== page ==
The world was a better place this morning thanks to your efforts. Every segment of the launch was highly professional, inclusive, and engaging. At no time was I tempted to sneak out for a nap or a bit of shopping! My choir got a taste of paperless singing today and they were so excited! One girl exclaimed, “Wow! this is so creative!” – Nancy Graham, Memphis, TN
Continuing the Conversation: Dissonance?
Over the course of the weekend at the launch event, “Harmony,” I found myself stuck on a phrase that was used by a few of the presenters as they reflected on their hopes for the future of congregational song. It’s a great one, really—eminently tweet-able. One that seems to bring together so much of religious life and experience. It goes something like this, ‘We need to be writing congregational songs that people will be singing on their deathbeds.’ The sentiment is well taken: we need to write songs (or ‘hymns’ if you prefer) that persons and communities can carry with them through their whole lives, ‘even unto death.’
The challenge is daunting. Many have asked the question over the years, ‘what is it that makes a text or text-tune pairing so long-lasting?’ It’s not like there is a formula for generating that je ne sais quoi—the one we find in songs like “Amazing Grace,” or “It is Well/When Peace, Like a River.” Of course, those two examples do share a certain comforting quality that makes them especially fitting for the harder times of life and it goes without saying that songs of comfort are especially fitting for those deathbed moments. But to take the commendation seriously, is the ‘deathbed’ the norm by which we should measure congregational song?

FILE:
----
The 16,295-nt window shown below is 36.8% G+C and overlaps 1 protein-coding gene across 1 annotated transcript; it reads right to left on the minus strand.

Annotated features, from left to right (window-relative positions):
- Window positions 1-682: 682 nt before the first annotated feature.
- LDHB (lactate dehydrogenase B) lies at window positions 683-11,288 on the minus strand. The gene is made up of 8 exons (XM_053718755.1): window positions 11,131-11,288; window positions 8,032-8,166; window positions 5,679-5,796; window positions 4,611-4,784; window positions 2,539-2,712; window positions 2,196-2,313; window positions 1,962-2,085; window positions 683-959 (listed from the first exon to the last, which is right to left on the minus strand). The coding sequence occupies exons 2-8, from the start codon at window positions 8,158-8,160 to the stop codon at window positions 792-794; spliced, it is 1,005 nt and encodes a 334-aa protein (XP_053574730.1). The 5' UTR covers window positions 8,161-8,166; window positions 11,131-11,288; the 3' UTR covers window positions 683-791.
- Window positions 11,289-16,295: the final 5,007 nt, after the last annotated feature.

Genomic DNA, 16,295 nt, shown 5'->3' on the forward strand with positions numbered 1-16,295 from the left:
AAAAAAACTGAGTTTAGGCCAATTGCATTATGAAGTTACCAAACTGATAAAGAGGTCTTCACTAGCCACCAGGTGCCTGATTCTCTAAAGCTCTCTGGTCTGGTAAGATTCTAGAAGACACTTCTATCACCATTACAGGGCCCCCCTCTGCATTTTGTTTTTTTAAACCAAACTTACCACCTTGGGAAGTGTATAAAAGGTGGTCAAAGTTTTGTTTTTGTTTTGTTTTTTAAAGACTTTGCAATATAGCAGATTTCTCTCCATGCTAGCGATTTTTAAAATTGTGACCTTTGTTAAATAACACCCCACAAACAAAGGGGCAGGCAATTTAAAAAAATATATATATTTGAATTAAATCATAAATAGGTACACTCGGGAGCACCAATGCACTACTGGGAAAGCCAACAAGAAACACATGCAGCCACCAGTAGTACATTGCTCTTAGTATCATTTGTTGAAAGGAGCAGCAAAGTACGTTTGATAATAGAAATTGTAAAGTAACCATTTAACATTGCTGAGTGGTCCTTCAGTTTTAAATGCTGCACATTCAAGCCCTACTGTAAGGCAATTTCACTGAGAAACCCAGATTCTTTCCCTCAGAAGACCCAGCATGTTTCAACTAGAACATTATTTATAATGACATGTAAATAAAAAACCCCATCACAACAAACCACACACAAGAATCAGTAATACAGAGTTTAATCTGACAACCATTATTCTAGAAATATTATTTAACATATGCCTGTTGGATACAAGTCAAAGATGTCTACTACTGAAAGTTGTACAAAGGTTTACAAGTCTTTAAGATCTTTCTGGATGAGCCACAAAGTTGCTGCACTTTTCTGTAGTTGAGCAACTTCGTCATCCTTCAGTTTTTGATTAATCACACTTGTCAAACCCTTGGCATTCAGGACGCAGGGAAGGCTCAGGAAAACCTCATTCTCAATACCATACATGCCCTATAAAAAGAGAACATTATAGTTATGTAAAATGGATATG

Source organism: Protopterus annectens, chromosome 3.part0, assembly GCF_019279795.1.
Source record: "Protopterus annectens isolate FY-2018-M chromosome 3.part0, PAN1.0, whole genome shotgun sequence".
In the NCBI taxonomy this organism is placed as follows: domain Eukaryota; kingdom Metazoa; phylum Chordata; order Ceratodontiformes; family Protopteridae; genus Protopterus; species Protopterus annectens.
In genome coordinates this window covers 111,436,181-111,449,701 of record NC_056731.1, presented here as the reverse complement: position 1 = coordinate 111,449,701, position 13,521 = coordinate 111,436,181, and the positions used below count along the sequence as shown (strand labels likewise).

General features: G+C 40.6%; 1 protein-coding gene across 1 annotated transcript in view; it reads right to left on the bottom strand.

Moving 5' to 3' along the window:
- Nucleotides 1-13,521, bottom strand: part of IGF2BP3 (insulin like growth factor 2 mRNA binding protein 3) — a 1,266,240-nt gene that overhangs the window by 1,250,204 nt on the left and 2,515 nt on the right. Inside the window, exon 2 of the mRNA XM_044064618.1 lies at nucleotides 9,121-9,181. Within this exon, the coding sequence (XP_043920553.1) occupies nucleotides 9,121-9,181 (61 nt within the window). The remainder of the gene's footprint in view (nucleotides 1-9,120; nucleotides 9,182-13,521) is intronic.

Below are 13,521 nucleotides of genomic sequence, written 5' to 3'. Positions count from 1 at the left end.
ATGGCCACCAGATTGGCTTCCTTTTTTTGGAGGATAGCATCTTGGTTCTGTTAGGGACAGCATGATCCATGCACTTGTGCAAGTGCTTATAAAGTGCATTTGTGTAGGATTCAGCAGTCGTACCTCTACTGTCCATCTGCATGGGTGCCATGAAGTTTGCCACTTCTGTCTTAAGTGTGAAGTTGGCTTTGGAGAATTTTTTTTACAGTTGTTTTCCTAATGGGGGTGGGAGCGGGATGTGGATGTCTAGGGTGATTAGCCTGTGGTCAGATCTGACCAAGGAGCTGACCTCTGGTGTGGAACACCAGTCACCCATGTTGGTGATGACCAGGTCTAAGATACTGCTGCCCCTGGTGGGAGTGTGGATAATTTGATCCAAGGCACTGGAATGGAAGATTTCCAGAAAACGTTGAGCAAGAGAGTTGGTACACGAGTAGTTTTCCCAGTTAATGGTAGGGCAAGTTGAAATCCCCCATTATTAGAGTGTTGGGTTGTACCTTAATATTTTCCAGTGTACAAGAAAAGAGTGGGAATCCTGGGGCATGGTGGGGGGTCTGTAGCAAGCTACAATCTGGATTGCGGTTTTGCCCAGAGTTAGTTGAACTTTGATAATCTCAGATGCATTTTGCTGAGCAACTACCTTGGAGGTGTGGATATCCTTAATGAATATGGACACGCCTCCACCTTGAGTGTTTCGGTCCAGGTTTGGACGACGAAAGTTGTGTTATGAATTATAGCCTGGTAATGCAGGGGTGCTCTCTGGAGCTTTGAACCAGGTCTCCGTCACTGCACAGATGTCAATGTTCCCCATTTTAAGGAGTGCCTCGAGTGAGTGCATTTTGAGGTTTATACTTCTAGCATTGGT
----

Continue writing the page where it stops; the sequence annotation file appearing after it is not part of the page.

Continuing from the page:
The other end of the spectrum seems to have been expressed by John Bell as he introduced the “Serve and Sing” session. Bell remarked upon the fact that we North Americans have very few songs that address the occasion for which we were gathered that morning: to address the problem of lack of food, rather than its bounty. Why is this the case?
In my ears, Bell’s reflection and lament about the state of song stood in stark contrast to the other laments about the (perceived lack of) longevity of song. While others seemed to be asking for songs that would transcend time and space, Bell seemed to be asking for songs immanently and intimately tied to lived experiences and issues of justice. Should this be the norm by which we measure congregational song? Can the transcendent and immanent co-exist? Can we ‘have our cake and eat it too?’
Okay, I know I’ve probably taken the sentiment farther than they intended, but I think it sheds a discerning light on our imagination of the ‘future’ of congregational song that we reflected on so richly at Harmony. It comes together, I think, around regular theme from the event: the power of story. One important reason those above-mentioned songs are so comforting at the bedside of the ill or distressed is that those same songs have been with us in those places before. Those songs not only have their own stories of comfort in the face of fear and distress, but we have woven our stories into them too. In some sense, the songs about hunger and justice are also part of stories and narratives in which we are involved. We must weave our diverse experiences of want for justice and plenty in the kingdom of God with those for whom food itself engenders this sentiment. The song can then become part of the script in our inclusive drama of life, death, deep hope, and justice in the kingdom of God.